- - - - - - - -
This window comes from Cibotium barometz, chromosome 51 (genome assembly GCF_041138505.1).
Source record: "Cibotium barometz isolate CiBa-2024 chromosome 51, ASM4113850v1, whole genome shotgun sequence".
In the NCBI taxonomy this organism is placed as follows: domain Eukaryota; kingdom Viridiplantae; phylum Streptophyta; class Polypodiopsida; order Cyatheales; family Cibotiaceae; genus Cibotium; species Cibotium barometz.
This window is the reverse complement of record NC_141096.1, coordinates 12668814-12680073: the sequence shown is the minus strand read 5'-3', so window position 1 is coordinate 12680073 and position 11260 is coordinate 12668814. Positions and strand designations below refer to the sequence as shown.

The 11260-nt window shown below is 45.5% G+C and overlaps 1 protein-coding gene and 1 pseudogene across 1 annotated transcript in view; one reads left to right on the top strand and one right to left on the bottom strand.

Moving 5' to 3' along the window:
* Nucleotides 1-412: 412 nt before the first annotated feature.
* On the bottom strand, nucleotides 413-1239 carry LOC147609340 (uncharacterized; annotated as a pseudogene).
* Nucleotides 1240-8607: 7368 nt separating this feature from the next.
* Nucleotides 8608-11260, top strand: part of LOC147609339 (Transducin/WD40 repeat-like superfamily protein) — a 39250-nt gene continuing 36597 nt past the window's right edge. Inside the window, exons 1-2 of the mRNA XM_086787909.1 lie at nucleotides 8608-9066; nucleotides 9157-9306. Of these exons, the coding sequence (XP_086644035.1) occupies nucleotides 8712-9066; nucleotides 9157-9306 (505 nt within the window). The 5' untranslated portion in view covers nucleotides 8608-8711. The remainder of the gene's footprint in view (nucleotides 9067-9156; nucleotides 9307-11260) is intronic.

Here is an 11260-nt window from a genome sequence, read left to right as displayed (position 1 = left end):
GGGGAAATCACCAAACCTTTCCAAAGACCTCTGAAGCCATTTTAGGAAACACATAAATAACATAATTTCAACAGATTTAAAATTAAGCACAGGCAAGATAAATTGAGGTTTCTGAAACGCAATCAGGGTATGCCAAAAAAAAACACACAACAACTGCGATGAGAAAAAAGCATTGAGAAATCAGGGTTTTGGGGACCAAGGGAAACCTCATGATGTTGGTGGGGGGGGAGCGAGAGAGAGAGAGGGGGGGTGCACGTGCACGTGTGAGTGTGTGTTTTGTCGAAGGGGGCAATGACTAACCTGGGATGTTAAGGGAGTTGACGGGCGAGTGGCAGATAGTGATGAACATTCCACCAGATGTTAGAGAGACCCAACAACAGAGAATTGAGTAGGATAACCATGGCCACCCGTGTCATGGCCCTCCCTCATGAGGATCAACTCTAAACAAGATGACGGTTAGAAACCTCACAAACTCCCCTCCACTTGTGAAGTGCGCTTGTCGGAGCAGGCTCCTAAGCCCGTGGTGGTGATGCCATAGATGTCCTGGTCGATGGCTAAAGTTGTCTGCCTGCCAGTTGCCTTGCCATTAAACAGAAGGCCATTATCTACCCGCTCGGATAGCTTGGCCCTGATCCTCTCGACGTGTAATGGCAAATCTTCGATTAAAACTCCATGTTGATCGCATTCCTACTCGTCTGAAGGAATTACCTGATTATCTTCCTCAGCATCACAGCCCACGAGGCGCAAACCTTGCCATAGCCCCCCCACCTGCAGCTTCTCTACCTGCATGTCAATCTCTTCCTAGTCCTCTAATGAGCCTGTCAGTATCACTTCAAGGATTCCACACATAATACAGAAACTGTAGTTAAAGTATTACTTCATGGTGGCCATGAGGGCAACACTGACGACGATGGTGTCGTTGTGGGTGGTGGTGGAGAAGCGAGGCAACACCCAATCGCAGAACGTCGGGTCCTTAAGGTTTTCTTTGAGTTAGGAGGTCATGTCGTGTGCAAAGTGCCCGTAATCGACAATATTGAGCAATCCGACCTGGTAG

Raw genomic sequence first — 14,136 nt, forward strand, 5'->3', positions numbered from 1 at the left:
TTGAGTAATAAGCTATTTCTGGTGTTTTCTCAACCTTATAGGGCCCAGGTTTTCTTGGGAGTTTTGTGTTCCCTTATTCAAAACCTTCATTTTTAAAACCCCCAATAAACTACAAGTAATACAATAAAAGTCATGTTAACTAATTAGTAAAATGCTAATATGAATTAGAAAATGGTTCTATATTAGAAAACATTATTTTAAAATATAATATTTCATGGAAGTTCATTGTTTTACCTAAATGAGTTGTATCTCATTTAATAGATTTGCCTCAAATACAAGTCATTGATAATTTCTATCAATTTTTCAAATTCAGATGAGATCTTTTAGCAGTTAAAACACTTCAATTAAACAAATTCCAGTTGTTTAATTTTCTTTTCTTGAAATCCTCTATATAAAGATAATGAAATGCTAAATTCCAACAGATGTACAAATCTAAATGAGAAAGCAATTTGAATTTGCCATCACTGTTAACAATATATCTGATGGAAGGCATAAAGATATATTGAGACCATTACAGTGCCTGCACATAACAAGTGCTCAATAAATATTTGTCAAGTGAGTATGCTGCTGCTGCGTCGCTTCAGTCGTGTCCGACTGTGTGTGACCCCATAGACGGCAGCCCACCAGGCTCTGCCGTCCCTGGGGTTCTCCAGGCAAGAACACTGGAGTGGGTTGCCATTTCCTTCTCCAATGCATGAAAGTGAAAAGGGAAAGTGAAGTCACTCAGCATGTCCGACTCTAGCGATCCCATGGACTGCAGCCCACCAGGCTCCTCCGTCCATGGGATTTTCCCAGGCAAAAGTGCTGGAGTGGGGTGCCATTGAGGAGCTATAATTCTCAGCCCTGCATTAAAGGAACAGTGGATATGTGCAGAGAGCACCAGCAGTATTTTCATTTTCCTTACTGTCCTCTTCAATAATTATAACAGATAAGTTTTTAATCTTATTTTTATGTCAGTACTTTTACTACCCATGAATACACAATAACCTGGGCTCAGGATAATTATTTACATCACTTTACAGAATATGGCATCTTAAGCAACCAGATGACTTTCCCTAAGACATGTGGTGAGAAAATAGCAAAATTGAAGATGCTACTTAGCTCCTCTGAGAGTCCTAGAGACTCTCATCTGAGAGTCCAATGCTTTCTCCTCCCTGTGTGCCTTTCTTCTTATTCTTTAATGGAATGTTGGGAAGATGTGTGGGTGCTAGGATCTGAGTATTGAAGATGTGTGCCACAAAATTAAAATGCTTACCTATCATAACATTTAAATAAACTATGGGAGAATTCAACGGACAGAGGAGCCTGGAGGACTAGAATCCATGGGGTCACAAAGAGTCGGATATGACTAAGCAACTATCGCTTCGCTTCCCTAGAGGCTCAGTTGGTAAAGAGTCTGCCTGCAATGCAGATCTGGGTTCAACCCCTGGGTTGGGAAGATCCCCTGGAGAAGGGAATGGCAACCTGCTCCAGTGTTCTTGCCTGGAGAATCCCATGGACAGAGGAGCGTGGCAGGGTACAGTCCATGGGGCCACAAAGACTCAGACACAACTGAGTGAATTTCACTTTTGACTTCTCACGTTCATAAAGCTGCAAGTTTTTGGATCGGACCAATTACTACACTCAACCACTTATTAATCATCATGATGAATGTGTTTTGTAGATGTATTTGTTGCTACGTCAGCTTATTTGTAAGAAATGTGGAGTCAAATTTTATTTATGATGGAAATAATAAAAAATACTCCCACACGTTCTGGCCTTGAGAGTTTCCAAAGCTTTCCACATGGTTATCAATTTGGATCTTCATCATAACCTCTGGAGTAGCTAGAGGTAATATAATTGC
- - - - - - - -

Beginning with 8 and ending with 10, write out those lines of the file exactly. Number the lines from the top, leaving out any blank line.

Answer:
* On the bottom strand, nucleotides 413-1239 carry LOC147609340 (uncharacterized; annotated as a pseudogene).
* Nucleotides 1240-8607: 7368 nt separating this feature from the next.
* Nucleotides 8608-11260, top strand: part of LOC147609339 (Transducin/WD40 repeat-like superfamily protein) — a 39250-nt gene continuing 36597 nt past the window's right edge. Inside the window, exons 1-2 of the mRNA XM_086787909.1 lie at nucleotides 8608-9066; nucleotides 9157-9306. Of these exons, the coding sequence (XP_086644035.1) occupies nucleotides 8712-9066; nucleotides 9157-9306 (505 nt within the window). The 5' untranslated portion in view covers nucleotides 8608-8711. The remainder of the gene's footprint in view (nucleotides 9067-9156; nucleotides 9307-11260) is intronic.